vice.
Survivors include Mrs. Fred
(Rose) Cox of Rt. 10,Kingsport
Tenn. and several nieces and
nephews.
MARY WHEELER
Mrs. Mary Wheeler, 90,
of 56 Lamb St. , Asheville
and formerly of Yancey Coun
ty, died in an Asheville Nurs
ing Home Saturday evening
after a long illness. She was
the widow of Riley Wheeler
who died in 1958.
Surviving are one daughter
Mrs. C. L. Herrick of Ply
mouth, Michigan; 3 grand
children and fifteen great
grandchildren.
Funeral Services were held
at 2:00 p. m. Monday in the
Chapel of Holcombe Brothers
Funeral Home. Rev. Frank
Phillips officiated and burial
was in the Marvel Briggs Ce
metery.
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DATSUN 510 ... $2121
PINTO 1960
PINTO PRICED LOWER BY $ 161
VEGA $2060
PINTO 1960
PINTO PRICED LOWER BY $ 100
ALICE PITMAN
Services for Mrs. Alice Fit
man, 62, of Route 3, Bakers
ville, who died Monday in a
Spruce Pine hospital, were
held at 2:00 p. m. Wednesday
in Bear Creek Baprtist Church
of which she was a member.
Revs. Norton Craig and
Clarence Buchanan officiated
and burial was in the church
cemetery.
Surviving are a son, Lee
Pitman of Morganton; the mo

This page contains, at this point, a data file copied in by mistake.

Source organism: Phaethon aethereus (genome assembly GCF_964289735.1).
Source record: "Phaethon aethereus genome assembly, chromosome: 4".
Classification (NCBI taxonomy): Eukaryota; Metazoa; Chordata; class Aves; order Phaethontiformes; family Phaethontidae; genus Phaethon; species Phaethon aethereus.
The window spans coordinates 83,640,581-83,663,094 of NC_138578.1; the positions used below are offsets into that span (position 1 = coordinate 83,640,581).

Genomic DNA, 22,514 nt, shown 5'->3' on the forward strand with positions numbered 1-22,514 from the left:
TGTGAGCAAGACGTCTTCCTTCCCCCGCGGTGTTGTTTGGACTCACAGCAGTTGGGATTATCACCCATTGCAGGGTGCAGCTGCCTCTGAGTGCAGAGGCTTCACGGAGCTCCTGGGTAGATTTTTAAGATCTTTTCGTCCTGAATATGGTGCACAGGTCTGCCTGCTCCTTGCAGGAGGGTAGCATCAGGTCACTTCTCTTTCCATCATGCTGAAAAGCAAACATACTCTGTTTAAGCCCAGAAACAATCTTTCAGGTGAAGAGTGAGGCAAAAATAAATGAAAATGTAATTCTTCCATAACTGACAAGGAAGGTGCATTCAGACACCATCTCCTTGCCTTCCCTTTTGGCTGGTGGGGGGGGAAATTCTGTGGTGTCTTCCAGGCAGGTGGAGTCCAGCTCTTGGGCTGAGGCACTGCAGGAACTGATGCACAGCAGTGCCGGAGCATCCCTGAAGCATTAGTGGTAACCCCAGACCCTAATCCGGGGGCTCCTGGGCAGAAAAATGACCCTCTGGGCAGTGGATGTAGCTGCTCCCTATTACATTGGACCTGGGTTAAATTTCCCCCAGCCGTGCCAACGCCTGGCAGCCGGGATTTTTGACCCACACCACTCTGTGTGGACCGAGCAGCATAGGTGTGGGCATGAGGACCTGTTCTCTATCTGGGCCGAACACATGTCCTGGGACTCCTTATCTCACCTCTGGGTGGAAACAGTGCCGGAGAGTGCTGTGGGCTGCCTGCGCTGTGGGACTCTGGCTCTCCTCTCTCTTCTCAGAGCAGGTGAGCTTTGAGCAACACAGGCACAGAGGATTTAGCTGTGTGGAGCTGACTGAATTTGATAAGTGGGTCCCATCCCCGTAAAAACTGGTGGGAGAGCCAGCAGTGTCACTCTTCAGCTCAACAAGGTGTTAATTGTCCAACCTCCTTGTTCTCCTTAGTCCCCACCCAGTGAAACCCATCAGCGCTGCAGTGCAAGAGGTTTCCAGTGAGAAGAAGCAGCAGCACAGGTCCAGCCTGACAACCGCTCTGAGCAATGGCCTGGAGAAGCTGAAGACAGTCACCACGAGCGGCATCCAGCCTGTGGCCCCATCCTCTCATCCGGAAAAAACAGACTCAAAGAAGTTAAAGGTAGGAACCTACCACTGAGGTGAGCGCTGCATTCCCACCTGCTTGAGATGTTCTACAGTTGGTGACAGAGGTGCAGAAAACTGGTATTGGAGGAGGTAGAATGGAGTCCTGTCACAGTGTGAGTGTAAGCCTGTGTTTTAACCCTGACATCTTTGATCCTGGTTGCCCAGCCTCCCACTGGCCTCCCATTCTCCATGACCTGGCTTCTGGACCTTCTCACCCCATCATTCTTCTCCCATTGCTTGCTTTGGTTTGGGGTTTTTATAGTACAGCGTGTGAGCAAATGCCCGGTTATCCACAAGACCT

ther, Mrs. Docia Pitman of
Route 3, Bakersville; four sis
ters, Mrs. Dollie Buchanan
of Route 4, BakeKville, Mrs.
Anne Gouge and Mis, Gertie
Watson, both of Route 3, Ba
kersville, and Mrs. Lela Ste
wart of Morganton; aid a bro
ther, Monroe Pitrawn of
Grundy, Virginia.
HILLIARD McMAHAN
Hilliard McMahan, 77,
died at the home of a niece,
Mrs. Virginia McClure at
Pensacola, Tuesday
February 22nd, after a short
illness.
Surviving are one sister,
Mis. Mary Eliza McMahan of
Asheville; one brother, Wil
lard McMahan of Swannanoa,
and several nieces and neph
ews.
Funeral Services were held
at 2:30 p. m. Thuisday in the
Chapel of Holcombe Brothers
Funeral Home. Rev. Harold
Bennett, Jr., officiated and
burial was in the Allen Ceme
tery at Pensacola.
CREED CARRAWAY
Creed C. Carraway, 86,
of 2814 Westridge Road, Win
ston Salem, N.C. , a native
of Yancey County, died on
Thuisday, February 17, at
7:00 p.m. at Manor Care
Nursing Home. He had been
ill about a month.
Son of the late Robert and
Mary Allen Carraway, he
was bom in Micaville Febru
ary 6, 1886. He lived for
several years in Burnsville and
was employed by the Black
Mountain Railroad. Durirg
the 1920 s and early 30s he
served two terras as Register
of Deeds of Yancey County
and one term as Clerk of
Court and Juvenile Judge.